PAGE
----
It seems, that in 1907, at least, Hallowe’en was a holiday just for boys. I’m not sure if girls were too delicate, too ladylike, or just too chicken to participate, but Annie R. Gregory (who was assisted by one thousand homekeepers) limits her party ideas to just boys.
She states “Boys will be far less apt to carry off the clothes-posts, unhinge the gates, and make night hideous, if you give them a party in keeping with the occasion – a party where tin horns form the first course at the dinner-table – where colored paper napkins, folded to represent the “jack-be-nimble” and “jack-be-quicks,” “toads,” “monkeys,” and “parrots”; where paper caps adorn the head and where jack-lanterns adorn the room. Such an evening makes glad even the heart of Aunt Jemima and Uncle Ben. And so, why not the boys?”
No mention at all of the little girls, who were probably busy learning to sew, cook and knit with the Mary Frances books.
The suggested menu is as follows:
Bouillon, de Jolly Boys
Little Pigs in Blankets
Olives a la Natural History
Sugar Off, with maple syrup
The Turtle Sandwich recipe is provided by Mrs. A.E. Fowler, and they are essentially just square, crusts-removed sandwiches with any filling desired – meat, cheese, nut, or fruit, with bits of pickle for the feet and the tail, and a thin piece of a small carrot cut crosswise for a head.
Mrs. Fowler, it seems, enjoyed making fiddly little animals out of her food. She is also responsible for the Olives a la Natural History: “Take the desired number of olives and into one side stick four cloves and at the end another and you have a partially constructed animal representing an ant-eater. Now add another clove for the head, and on the end put a bit of another olive, and you have the animal complete and standing on his feet. The back can be decorated as fancy dictates. According to the arrangement and length of the feet, head, and tail, other animals, and even birds can be made. (Fine for children’s parties.)”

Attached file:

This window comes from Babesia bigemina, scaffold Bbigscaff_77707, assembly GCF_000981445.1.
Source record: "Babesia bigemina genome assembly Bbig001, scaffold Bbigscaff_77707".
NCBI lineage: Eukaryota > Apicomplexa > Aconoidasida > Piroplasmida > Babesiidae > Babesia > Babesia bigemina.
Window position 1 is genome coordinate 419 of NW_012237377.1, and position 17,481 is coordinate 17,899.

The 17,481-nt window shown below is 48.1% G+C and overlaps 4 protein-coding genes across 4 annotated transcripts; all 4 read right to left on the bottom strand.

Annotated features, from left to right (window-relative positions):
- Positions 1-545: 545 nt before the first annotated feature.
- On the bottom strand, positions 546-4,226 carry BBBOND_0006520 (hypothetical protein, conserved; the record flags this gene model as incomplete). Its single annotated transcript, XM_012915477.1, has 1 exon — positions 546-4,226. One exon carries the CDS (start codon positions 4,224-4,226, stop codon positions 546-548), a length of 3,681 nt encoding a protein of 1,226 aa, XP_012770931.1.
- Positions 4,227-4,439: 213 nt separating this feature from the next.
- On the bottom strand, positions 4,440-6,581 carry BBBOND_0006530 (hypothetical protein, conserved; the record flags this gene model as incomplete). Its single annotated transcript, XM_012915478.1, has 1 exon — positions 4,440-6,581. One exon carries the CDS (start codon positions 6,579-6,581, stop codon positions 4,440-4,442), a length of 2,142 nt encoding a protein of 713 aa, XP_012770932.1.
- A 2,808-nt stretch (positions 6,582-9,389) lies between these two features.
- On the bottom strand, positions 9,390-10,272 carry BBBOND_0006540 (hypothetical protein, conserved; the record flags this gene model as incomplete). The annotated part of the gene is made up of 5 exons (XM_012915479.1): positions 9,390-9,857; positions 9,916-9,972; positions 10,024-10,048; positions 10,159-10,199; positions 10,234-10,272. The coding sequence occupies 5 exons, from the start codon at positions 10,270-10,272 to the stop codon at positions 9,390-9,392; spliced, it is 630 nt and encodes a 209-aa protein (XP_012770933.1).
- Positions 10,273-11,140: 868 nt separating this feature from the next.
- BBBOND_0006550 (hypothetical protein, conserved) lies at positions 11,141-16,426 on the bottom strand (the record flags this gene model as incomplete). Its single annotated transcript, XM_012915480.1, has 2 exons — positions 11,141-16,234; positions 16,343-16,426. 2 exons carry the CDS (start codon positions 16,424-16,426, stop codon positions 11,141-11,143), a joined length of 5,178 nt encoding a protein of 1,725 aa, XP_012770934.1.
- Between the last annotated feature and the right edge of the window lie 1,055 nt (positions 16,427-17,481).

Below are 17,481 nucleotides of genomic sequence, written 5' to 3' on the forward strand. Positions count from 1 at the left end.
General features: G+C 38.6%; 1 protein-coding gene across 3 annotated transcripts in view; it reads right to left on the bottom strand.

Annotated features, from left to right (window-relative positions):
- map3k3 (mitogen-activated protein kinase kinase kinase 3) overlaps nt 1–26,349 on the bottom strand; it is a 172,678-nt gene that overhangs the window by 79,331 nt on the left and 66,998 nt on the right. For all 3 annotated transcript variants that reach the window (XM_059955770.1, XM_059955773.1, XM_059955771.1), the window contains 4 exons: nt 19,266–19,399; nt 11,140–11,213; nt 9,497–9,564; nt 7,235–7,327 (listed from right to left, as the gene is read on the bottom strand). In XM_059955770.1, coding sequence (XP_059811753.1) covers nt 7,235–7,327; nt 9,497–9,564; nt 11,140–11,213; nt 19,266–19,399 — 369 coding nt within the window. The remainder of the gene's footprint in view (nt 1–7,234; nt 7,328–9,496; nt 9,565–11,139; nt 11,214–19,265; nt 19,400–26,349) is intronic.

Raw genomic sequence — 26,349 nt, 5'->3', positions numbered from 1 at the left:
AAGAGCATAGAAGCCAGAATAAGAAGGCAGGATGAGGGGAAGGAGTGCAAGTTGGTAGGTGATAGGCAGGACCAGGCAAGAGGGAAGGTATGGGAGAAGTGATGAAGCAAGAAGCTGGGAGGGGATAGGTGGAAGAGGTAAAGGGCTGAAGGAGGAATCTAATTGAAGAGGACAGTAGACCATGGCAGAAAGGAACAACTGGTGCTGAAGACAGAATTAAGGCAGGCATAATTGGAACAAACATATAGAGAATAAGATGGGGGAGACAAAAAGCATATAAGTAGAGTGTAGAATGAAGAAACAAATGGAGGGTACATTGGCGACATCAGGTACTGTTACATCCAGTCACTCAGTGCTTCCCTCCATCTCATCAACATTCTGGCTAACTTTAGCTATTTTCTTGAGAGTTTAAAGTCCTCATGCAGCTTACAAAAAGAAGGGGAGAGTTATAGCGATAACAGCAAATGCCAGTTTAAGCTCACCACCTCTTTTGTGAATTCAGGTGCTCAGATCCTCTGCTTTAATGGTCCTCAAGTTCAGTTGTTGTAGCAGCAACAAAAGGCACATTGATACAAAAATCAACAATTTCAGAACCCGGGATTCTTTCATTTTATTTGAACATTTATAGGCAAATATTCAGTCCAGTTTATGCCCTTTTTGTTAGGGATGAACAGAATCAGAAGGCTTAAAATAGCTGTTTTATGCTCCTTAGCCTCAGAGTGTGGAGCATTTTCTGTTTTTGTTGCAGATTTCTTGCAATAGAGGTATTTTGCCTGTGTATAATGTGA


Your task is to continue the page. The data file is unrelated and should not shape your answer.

The Little Pigs in Blankets are oysters, rolled in crumbs, then wrapped in bacon and fried. That one sounds good!
Mrs. D.Z. Brooks’ Nut Cartoons are an assortment of nuts, painted in “fantastic styles” to look like little people, “white, black, and mongolian” and then dressed costumes. Sorry, Mrs. Brooks, too much hassle for me!!
Spiders, while not specifically mentioned in the menu, also seem fitting for Hallowe’en. Emma Wolf instructs us to “Make a noodle dough, cut in shape, and fry it in hot lard. Sprinkle powdered sugar over them when done.”
I hope that these recipes give you some ideas for this Hallowe’en, and I also hope that you’re a bit more inclusive, and let the girls join in the fun!
These recipes and party ideas come from Woman’s Favourite Cook Book, by Annie R. Gregory, in 1907.